Meanwhile, terrorism got a tremendous boost. Fake currency was manufactured by terrorists to fund their operations. On December 21, 2003, government sources told media that fake currency of high quality was being printed by ISI in the territory occupied by Al Qaeda on the Pakistan-Afghanistan border. Government sources also told media that a similar operation was under way on the Nepal-China border. Will Prime Minister Manmohan Singh and RBI enlighten the public now about the precise reasons that impelled the government then to undertake this currency misadventure?

Access to indistinguishable fake currency has obvious advantage over the narcotics trade which has traditionally funded terrorism. The technique of using identical machines for printing fake currency was unbeatable. Once the Komori deal gained notoriety, the mafia shifted operations to fake stamp papers. As early as 1995 Mr. Telgi was arrested for selling fake stamp paper which was found, on examination, to be as good as genuine by the Indian Security Press. That was a trial run which suggested official complicity at a low level. Two years later in 1997 the real fake stamp paper scam began.

In a public auction the government security press in Nashik sold to Mr. Telgi a dozen presses without dismantling them and without removing the dyes. This was illegal. It enabled printing of authentic stamp paper. The official responsible for the auction was promoted. Mr. Ram Jethmalani, as cabinet minister, recommended his promotion. Mr. Yashwant Sinha, as finance minister, ordered it. Later the police arrested the official. But the government did not dismiss him. The Committee of Secretaries and senior officials of the finance ministry defended him.

Investigators were amazed at the sophistication of Mr. Telgi's operation. He had employed MBA graduates to prepare his project report. Mr. Telgi's clientele included 52 builders, 48 banks, and 61 top companies. Did government audit the accounts of these companies to find out whether Mr. Telgi sold them stamp paper at a discount? Leading politicians whose names cropped up during the Telgi probe included MLAs Mr. Anil Gote, Mr. Roshan Baig and Mr. Krishna Yadav. They were all arrested. Other names that figured in police leaks to media included former Karnataka CM and current Maharashtra Governor, Mr. SM Krishna, former Maharashtra CM, Mr. Narayan Rane, former deputy CM, Mr. Chhagan Bhujbal, and the current CM, Mr. Vilasrao Deshmukh. From the BJP, apart from Mr. Jethmalani and Mr. Yashwant Sinha, the name of Mr. Gopinath Munde figured. Apparently Mr. Telgi's polygraph test revealed the biggest political names.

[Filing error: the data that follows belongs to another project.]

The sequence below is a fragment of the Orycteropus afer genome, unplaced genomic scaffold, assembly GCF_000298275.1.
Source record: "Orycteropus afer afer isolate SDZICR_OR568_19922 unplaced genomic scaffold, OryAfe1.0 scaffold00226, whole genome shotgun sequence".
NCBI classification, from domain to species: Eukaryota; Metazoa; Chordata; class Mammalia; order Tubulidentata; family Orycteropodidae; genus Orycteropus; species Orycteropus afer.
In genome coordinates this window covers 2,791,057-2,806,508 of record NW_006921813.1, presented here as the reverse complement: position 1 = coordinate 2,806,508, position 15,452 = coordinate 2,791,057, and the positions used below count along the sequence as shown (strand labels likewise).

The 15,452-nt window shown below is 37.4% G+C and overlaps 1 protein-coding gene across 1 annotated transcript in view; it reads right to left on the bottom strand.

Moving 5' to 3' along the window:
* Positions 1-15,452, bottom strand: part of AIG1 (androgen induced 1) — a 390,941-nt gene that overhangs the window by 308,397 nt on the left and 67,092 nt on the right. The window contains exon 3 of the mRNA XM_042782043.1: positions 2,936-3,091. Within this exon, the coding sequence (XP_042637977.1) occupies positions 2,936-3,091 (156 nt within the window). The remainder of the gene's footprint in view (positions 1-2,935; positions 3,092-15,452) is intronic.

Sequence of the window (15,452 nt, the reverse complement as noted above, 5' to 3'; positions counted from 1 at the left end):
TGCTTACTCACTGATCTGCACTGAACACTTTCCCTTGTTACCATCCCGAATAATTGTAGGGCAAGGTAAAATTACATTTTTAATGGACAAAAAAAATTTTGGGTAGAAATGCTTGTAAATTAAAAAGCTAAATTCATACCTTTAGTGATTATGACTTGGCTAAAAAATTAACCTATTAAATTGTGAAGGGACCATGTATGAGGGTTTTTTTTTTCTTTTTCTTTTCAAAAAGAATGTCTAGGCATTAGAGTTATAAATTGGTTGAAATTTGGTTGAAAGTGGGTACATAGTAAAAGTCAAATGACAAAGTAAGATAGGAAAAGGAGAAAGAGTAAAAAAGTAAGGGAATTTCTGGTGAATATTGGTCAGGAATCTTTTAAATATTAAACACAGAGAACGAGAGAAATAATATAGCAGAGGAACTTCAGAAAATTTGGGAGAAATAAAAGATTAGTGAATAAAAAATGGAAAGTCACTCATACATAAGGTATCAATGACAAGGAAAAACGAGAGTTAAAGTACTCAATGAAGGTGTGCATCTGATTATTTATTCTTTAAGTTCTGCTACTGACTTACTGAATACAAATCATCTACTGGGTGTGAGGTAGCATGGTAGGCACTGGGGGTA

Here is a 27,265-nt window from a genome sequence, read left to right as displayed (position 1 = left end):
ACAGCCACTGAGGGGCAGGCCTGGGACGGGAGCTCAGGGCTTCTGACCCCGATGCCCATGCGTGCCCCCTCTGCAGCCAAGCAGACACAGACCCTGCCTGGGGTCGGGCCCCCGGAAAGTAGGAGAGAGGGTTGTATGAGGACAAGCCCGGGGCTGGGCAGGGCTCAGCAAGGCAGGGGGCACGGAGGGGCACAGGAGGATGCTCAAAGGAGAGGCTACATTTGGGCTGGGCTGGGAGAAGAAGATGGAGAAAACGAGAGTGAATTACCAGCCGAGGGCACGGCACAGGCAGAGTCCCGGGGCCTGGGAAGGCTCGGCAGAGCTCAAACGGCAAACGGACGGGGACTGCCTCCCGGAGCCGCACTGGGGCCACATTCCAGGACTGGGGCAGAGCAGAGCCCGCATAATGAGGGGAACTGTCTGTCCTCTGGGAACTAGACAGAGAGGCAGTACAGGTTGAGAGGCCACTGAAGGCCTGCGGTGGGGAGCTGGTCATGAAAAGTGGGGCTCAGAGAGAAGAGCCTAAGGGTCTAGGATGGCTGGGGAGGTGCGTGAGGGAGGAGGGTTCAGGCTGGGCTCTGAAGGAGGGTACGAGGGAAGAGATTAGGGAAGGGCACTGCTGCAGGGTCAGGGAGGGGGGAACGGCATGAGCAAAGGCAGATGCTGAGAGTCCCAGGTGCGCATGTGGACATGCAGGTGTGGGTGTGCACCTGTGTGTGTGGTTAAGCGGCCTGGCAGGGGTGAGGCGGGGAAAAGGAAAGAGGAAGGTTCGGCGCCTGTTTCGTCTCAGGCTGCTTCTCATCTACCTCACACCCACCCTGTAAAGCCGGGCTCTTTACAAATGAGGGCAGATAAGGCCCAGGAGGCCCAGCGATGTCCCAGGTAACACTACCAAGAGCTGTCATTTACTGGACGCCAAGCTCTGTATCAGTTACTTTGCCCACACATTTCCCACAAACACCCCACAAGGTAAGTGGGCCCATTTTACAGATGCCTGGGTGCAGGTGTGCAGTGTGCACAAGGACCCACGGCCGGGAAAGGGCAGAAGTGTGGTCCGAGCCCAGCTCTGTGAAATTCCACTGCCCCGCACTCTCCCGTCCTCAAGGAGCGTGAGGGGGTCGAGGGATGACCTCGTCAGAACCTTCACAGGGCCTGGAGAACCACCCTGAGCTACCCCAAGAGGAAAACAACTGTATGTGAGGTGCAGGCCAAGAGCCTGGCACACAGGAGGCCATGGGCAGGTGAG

As deputy PM and home minister Mr. LK Advani met Mr. Telgi's lawyer in his office. Earlier, Karnataka CM Mr. SM Krishna had strenuously opposed CBI's probing the Telgi case. After the lawyer's meeting with Mr. Advani he somersaulted. Recently, Mr. Telgi offered to make a full confession. According to press reports, the CBI was not interested.

During a police raid a Nashik press employee was caught with large stacks of brand new foreign currency notes. This suggested links to terrorist activities. If even one third of the Rs 30,000 crore generated by the fake stamp papers scam had reached terrorists, an entire army could have been financed. Are there not insurgent armies in India?

The government should appoint a high-powered judicial commission aided by a special investigative team to unravel the whole truth. What is the point in just continuing helplessly to whine about terrorism?   

23-Aug-2006
More by :  Rajinder Puri